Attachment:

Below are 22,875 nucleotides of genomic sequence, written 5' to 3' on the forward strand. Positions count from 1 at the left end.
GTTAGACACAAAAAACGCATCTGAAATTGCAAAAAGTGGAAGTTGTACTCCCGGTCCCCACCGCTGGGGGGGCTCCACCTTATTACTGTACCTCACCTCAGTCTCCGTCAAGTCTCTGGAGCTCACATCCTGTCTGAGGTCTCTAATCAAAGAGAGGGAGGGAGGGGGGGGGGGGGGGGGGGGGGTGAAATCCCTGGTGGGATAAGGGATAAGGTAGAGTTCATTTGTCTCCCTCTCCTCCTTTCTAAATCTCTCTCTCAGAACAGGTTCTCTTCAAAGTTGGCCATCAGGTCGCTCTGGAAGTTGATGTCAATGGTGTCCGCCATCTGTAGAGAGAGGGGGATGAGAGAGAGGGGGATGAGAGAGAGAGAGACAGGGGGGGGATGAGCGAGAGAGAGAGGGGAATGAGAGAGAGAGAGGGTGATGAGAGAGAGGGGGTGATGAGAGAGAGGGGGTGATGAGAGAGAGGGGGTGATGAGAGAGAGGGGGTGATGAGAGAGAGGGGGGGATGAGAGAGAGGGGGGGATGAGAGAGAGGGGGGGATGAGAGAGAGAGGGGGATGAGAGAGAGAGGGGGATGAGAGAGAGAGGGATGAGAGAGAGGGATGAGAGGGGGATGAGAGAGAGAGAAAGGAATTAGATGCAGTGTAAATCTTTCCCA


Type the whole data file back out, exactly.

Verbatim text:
Below are 22,875 nucleotides of genomic sequence, written 5' to 3' on the forward strand. Positions count from 1 at the left end.
GTTAGACACAAAAAACGCATCTGAAATTGCAAAAAGTGGAAGTTGTACTCCCGGTCCCCACCGCTGGGGGGGCTCCACCTTATTACTGTACCTCACCTCAGTCTCCGTCAAGTCTCTGGAGCTCACATCCTGTCTGAGGTCTCTAATCAAAGAGAGGGAGGGAGGGGGGGGGGGGGGGGGGGGGGTGAAATCCCTGGTGGGATAAGGGATAAGGTAGAGTTCATTTGTCTCCCTCTCCTCCTTTCTAAATCTCTCTCTCAGAACAGGTTCTCTTCAAAGTTGGCCATCAGGTCGCTCTGGAAGTTGATGTCAATGGTGTCCGCCATCTGTAGAGAGAGGGGGATGAGAGAGAGGGGGATGAGAGAGAGAGAGACAGGGGGGGGATGAGCGAGAGAGAGAGGGGAATGAGAGAGAGAGAGGGTGATGAGAGAGAGGGGGTGATGAGAGAGAGGGGGTGATGAGAGAGAGGGGGTGATGAGAGAGAGGGGGTGATGAGAGAGAGGGGGGGATGAGAGAGAGGGGGGGATGAGAGAGAGGGGGGGATGAGAGAGAGAGGGGGATGAGAGAGAGAGGGGGATGAGAGAGAGAGGGATGAGAGAGAGGGATGAGAGGGGGATGAGAGAGAGAGAAAGGAATTAGATGCAGTGTAAATCTTTCCCA